“How mush fer a rib?!”

9 Feb

The longer I teach storytelling in my classes, the more important I think it is that I only blog when I have an actual story to tell. Or a Vivian story to tell.

Today I was in Postal Pack and Ship, once again late in sending Cal’s Valentine’s Day birthday present. I’ll skip the story about how I spent all afternoon trying to find a $6 flat-rate box and ended up paying $22 to ship a box of brownies, a check and a card.

MUCH more interesting stuff happened. Stuff that makes me, the world’s biggest adolescent and young adult proponent, worry about all our futures.

(And just so we’re clear, while this story demonstrates alarming behavior by “youths,” it’s CLEARLY their parents’ fault. As it usually is.)

While I was at the counter of the friendly shop, a college-aged couple came in, and they wanted stamps. I feel like the dialogue is really better than any retelling I could come up with, so here goes:

Pam (the owner): “May I help you?”

College Boy: “We need stamps.”

Pam: “OK, what kind? (laying stamp samples out across the counter) We’ve got cars, jazz, plain ol’ American flags … which ones do you want?”

College Boy: “Whichever are cheapest.”

Pam: “Ummmm, all stamps are the same price, so …”

College Girl: “OK, the rose ones are pretty.”

Pam: “OK, how many?”

College Girl: “Um, eight?”

Pam: “OK, eight books or eight stamps?”

College Girl: “Oh, just eight stamps. Right?”

She looks toward College Guy, questioning, then back at Pam.

College Girl: “How many do you need for a card, like two?”

Pam: “Like a greeting card? Usually just one. Unless it’s a funny size or extra heavy …”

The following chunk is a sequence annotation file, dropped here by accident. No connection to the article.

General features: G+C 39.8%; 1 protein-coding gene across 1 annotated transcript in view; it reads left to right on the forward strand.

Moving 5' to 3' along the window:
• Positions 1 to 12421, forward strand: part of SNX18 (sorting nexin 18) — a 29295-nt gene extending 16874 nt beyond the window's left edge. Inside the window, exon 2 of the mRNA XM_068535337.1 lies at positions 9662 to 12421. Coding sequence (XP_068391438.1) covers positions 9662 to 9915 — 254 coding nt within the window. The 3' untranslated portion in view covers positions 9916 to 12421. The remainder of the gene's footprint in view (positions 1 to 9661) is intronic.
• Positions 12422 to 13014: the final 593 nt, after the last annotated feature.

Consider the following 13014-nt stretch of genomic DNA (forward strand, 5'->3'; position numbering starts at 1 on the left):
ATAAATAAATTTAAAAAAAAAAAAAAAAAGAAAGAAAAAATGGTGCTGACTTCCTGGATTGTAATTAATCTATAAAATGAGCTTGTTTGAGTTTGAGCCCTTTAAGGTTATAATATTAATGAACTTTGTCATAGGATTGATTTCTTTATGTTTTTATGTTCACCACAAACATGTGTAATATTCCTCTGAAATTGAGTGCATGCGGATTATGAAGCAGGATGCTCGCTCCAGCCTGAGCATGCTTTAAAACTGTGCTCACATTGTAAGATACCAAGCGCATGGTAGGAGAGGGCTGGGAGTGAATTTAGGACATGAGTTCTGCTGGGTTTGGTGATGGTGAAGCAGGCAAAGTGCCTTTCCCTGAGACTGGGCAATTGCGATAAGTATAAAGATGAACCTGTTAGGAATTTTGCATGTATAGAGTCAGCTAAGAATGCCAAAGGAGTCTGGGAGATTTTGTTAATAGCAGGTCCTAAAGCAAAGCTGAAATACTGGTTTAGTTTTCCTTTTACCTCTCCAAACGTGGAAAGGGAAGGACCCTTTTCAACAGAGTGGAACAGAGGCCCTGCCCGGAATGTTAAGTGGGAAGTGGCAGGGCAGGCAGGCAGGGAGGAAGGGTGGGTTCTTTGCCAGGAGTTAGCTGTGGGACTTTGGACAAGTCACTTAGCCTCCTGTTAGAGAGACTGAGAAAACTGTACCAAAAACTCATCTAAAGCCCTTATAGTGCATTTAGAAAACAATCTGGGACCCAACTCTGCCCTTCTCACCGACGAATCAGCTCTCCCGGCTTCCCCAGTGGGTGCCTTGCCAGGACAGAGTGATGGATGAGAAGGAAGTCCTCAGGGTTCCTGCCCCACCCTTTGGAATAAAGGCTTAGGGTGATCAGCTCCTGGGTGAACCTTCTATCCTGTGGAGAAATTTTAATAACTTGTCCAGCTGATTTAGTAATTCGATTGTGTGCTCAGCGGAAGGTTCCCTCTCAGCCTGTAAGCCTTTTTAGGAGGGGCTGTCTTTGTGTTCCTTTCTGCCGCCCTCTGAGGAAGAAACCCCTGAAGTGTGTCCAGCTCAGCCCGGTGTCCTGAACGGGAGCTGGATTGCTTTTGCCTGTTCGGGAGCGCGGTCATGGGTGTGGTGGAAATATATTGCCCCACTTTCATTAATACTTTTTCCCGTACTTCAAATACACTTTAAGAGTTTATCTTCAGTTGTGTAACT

College Girl: “No, it’s just like, birthday cards.”

Just, like, birthday cards.

I got into the car and immediately quizzed Vivian on how to address an envelope, where to put the stamp, and what those blue boxes that say “USPS” on them are for.

When I teach college students, I try to be accessible and friendly, and when they don’t, say, know how to use a Mac or understand what I mean by “thumb drive,” it’s totally understandable! I work with them, because they are attending college to expand the knowledge base granted to them by their secondary education and the life lessons instilled in them by their parents.

But for me to imagine that someone who’s probably 21 or 22 years old  has no idea how much a stamp costs or how many go on a birthday card? That’s just odd. It makes me kind of feel dumb, like I’ve totally overestimated the entire 18-22 demographic of Stillwater. Do I have students like this in my class? Are they confused about the rest of the world? Do they understand that voice in the drive-thru isn’t trapped in a tiny box? That the dirt goes into the vacuum bag and not through the cord into the socket? Have they ever even run a vacuum, or did they think the carpet just used dry shampoo on itself until its nap gleamed?